Forthcoming Elements Series
About this Series
This series will encourage normative and conceptual reflection in and on a broad range of global political thought, in a format that enables both contextual depth and substantive insight into key dilemmas of political life. Responding to urgent concerns as well as analyzing long-standing issues, and reflecting the methodological breadth of this important and expanding field, the collection will invite engagements with texts and media from multiple languages, genres, and time periods. Elements in this series will demonstrate the viability and meaning of historically-marginalized bodies of thought for audiences beyond their place of origin, while maintaining attention to the rich particularity of diverse global reflections on politics.
The Elements in Comparative Political Theory series will stand as a platform for researchers, graduate students, and teachers to expand their knowledge of political thought beyond the West. Individual Elements may demonstrate new methodologies in non-traditional genres of political thinking; introduce new and provocative sources of political thought to mainstream audiences; examine the shared questions that animate otherwise diverse communities; draw attention to discontinuities and ruptures in historical and contemporary political thinking; or offer critical, discipline-defining reviews of English-language and foreign scholarship.
The proposal should be approximately 2-3 single-spaced pages, and include a sketch of the main argument (300-500 words), including how it addresses or challenges existing literature; a description of the expected audience/users of the work; details of the length of the manuscript, as well as of any digital functionality, images, etc that will feature in the work; and finally, a short description of your credentials as they relate to the topic of the proposed manuscript.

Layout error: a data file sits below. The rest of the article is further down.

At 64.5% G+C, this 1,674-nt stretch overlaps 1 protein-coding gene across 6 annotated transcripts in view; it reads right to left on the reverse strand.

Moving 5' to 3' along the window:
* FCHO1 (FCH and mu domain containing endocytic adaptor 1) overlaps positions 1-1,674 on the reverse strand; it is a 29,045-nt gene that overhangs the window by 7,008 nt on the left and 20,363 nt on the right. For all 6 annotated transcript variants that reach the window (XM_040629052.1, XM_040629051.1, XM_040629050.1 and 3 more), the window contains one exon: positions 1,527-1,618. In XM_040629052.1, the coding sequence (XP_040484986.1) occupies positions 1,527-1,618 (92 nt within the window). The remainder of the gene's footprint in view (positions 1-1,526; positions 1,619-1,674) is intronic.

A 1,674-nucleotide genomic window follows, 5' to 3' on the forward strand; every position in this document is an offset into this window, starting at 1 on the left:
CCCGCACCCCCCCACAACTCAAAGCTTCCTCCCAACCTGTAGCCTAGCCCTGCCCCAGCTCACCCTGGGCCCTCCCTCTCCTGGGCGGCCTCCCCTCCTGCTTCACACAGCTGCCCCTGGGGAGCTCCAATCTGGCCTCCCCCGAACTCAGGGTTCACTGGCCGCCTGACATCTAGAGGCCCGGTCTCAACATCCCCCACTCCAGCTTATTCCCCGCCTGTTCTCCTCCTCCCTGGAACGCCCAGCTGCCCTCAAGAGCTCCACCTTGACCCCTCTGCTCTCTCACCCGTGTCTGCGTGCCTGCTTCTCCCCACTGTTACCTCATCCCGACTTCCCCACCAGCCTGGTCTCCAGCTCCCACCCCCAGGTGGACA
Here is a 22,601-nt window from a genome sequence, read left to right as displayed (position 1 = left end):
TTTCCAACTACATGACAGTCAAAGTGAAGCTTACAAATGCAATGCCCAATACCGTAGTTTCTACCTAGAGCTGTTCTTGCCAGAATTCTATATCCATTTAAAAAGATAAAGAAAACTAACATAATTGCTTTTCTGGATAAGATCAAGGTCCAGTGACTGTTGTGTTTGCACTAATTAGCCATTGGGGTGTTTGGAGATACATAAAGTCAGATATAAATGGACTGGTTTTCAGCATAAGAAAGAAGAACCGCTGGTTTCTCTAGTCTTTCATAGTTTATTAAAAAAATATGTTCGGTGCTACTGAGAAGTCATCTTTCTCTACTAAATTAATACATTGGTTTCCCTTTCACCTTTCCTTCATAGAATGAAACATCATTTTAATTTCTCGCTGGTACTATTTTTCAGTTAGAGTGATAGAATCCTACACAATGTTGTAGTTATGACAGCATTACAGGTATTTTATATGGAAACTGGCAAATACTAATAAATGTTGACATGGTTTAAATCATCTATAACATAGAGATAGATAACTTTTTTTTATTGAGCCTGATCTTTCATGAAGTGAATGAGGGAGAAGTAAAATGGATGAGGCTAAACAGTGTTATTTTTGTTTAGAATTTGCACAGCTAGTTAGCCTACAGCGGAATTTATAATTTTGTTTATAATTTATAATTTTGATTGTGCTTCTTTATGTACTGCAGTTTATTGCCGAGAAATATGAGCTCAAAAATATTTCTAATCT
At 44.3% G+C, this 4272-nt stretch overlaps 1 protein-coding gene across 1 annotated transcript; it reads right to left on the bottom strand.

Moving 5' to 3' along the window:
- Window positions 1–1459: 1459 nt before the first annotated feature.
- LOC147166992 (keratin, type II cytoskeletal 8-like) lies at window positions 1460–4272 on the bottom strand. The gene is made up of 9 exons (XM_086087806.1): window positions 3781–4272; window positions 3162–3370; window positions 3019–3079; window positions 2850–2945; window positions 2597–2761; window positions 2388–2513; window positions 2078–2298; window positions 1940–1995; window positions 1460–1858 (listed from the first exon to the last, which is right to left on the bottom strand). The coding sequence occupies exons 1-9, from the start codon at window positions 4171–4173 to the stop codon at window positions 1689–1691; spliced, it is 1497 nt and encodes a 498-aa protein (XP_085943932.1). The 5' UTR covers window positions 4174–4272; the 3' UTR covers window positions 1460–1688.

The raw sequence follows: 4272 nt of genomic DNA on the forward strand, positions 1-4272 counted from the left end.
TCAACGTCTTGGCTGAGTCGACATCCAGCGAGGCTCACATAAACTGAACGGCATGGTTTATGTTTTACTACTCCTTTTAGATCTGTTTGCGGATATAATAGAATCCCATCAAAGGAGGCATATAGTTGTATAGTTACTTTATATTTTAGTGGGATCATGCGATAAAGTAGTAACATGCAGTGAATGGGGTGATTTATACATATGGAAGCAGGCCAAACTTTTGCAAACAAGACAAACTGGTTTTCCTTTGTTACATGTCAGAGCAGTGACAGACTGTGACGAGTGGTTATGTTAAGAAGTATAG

About the Editor
Dr. Leigh K. Jenco is Professor of Political Theory at the London School of Economics and associate editor of the American Political Science Review. Her research focuses on how late imperial and modern Chinese thought can formulate and address questions of broad political concern, and thereby contribute to ongoing debates in political theory over democratic action, the politics of knowledge, and cultural imperialism. She has published widely across the disciplines of political science, philosophy, and intellectual history and is the author of Changing Referents: Learning Across Time and Space in China and the West(Oxford University Press, 2015) and Making the Political: Founding and Action in the Political Theory of Zhang Shizhao (Cambridge University Press, 2010). With colleagues at the universities of Zurich, Heidelberg, and Madrid, she manages a Humanities in the European Research Area grant for the collaborative research project “East Asian Uses of the European Past: Tracing Braided Chronotypes” (2016-2019).
Contact the Editor
Dr. Leigh K. Jenco: email@example.com